I acknowledge that this is the third debate on a petition with this wording presented to the New South Wales Parliament by Dr Yvonne McMaster.
Dr McMaster is a tireless advocate for palliative care reform and has to date worked with many people to collect more than 83,000 signatures in support of Push for Palliative reforms.
I acknowledge in the gallery today Rita Martin, representing the Nurses and Midwives' Association, as well as people who have travelled from all over New South Wales—from as far as Taree, the Southern Highlands, the Central Coast, the Hunter and the Blue Mountains, to name a few—testament to the breadth of concern for these issues in diverse and disparate communities throughout the State.
I also acknowledge the good work of the NSW Cancer Council and advocates throughout the State.
I have met with Dr McMaster in recent months and I spoke in this place a fortnight ago about the need for the New South Wales Government to do more to improve end-of-life care for patients in our hospitals and aged-care facilities and for people who wish to die with dignity in their homes with their families and community support teams around them.
Dr McMaster has shown how investment in community-based palliative care would provide net savings to the State while at the same time offering dying people the quality end-of-life care they are calling for.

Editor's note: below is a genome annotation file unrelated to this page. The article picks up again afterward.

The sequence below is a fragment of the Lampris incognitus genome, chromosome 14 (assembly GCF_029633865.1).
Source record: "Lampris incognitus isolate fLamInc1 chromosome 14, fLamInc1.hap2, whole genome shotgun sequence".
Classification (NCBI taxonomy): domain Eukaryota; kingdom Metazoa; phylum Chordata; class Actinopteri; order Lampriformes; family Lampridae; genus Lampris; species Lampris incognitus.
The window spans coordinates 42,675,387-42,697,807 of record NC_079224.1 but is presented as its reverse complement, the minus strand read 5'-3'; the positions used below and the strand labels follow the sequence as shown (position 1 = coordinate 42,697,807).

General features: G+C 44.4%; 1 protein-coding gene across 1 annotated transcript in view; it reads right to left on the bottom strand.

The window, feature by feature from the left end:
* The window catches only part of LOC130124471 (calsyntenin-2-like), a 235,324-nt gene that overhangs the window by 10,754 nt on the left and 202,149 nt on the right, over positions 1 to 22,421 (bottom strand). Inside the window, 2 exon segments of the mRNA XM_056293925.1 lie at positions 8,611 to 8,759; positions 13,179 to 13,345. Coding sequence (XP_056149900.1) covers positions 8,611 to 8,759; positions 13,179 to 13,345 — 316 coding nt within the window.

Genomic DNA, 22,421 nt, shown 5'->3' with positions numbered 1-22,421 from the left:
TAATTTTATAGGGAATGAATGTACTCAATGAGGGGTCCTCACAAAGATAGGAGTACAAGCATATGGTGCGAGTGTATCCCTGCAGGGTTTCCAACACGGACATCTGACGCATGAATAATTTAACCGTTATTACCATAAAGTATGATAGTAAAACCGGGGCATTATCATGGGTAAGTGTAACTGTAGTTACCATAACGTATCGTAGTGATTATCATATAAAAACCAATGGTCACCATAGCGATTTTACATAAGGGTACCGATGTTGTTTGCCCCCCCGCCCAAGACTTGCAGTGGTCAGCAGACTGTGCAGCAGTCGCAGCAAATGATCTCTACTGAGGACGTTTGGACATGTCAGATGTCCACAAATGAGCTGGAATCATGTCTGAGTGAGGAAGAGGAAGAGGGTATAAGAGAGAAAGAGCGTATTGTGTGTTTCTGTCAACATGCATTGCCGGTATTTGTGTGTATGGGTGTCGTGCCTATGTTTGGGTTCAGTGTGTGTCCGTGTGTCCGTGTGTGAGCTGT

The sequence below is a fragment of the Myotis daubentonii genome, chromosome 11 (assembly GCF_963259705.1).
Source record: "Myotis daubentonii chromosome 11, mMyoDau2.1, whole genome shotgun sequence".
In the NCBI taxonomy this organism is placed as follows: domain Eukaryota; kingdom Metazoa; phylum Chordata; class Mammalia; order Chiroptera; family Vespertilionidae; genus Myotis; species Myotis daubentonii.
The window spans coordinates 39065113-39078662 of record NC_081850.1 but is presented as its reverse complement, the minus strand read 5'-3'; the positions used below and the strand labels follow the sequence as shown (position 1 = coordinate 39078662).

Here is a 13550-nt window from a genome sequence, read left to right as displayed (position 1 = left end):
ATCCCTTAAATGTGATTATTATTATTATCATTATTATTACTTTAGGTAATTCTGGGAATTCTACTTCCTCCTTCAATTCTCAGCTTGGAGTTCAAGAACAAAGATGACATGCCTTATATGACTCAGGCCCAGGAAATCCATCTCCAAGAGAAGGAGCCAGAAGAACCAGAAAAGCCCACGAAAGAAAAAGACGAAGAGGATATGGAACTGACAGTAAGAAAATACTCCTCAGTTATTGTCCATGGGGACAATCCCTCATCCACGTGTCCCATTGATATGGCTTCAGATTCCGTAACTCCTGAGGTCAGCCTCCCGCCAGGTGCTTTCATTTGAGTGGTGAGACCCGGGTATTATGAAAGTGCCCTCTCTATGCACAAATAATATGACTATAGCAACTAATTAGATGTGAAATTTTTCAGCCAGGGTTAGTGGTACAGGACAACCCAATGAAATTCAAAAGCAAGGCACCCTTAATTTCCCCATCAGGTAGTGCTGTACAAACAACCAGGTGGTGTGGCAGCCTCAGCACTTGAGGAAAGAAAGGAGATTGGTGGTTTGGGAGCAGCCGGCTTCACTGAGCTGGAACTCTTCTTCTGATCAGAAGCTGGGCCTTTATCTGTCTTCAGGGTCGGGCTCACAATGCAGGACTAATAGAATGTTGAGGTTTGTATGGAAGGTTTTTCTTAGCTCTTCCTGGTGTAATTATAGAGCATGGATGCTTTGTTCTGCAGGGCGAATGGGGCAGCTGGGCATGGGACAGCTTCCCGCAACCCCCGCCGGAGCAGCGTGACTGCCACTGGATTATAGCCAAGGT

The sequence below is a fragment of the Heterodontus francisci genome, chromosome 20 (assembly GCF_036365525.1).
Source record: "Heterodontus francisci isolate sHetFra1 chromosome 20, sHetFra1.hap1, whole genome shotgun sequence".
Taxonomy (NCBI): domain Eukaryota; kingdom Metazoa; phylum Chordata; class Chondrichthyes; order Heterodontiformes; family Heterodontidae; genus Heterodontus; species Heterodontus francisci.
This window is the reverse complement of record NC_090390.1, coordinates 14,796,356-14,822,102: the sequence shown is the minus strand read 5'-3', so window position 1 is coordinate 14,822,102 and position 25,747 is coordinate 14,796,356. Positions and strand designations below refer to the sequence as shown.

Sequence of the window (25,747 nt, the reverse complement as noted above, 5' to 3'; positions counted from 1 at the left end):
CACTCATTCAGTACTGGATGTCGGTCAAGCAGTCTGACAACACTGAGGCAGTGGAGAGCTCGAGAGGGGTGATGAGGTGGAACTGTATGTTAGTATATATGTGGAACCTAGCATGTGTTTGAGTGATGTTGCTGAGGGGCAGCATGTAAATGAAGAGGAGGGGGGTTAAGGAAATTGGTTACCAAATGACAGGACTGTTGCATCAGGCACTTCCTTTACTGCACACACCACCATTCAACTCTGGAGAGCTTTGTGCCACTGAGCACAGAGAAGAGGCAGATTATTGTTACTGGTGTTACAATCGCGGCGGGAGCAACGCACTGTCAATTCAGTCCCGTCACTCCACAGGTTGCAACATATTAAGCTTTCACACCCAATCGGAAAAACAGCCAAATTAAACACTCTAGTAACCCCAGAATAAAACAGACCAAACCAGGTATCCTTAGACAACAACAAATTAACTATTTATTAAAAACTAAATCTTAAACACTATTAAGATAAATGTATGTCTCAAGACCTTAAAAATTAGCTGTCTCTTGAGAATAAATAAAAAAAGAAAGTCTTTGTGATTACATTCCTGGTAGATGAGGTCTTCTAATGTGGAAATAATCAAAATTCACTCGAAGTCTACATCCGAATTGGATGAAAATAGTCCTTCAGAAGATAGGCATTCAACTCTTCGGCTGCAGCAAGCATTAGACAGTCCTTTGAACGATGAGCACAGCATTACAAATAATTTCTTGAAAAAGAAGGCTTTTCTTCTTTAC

Her colleague Dr Anthony Ireland has estimated that an additional investment of $27 million would meet the funding gaps and lack of capacity within our health system for quality palliative care.
They calculate that such an investment would reduce costs elsewhere in the health system by some $140 million, with reduced presentations at emergency departments and shorter average length of stay for patients who attend a hospital.
Currently there are around 36,000 deaths per annum where a person had visited a hospital in the year preceding their death, with an average of four hospitalisations per person. This adds up to around 30 hospital bed days per death at a cost of almost $1 billion.
Not only is the use of emergency departments in a hospital an expensive way to manage palliative care; it also produces less than ideal outcomes for patients.
I note the Minister's written response to this petition in which she refers to funding and staffing within the broader health system that will apparently be deployed to provide palliative care on an ad-hoc basis.
In my view, this is an inadequate response to a growing area of need within the health system.
I implore the New South Wales Government to make direct and targeted investments in palliative care, in line with the recommendation of experts like Dr McMaster and Dr Ireland, to ensure better outcomes for the dying and to relieve pressure on our already overstretched emergency departments.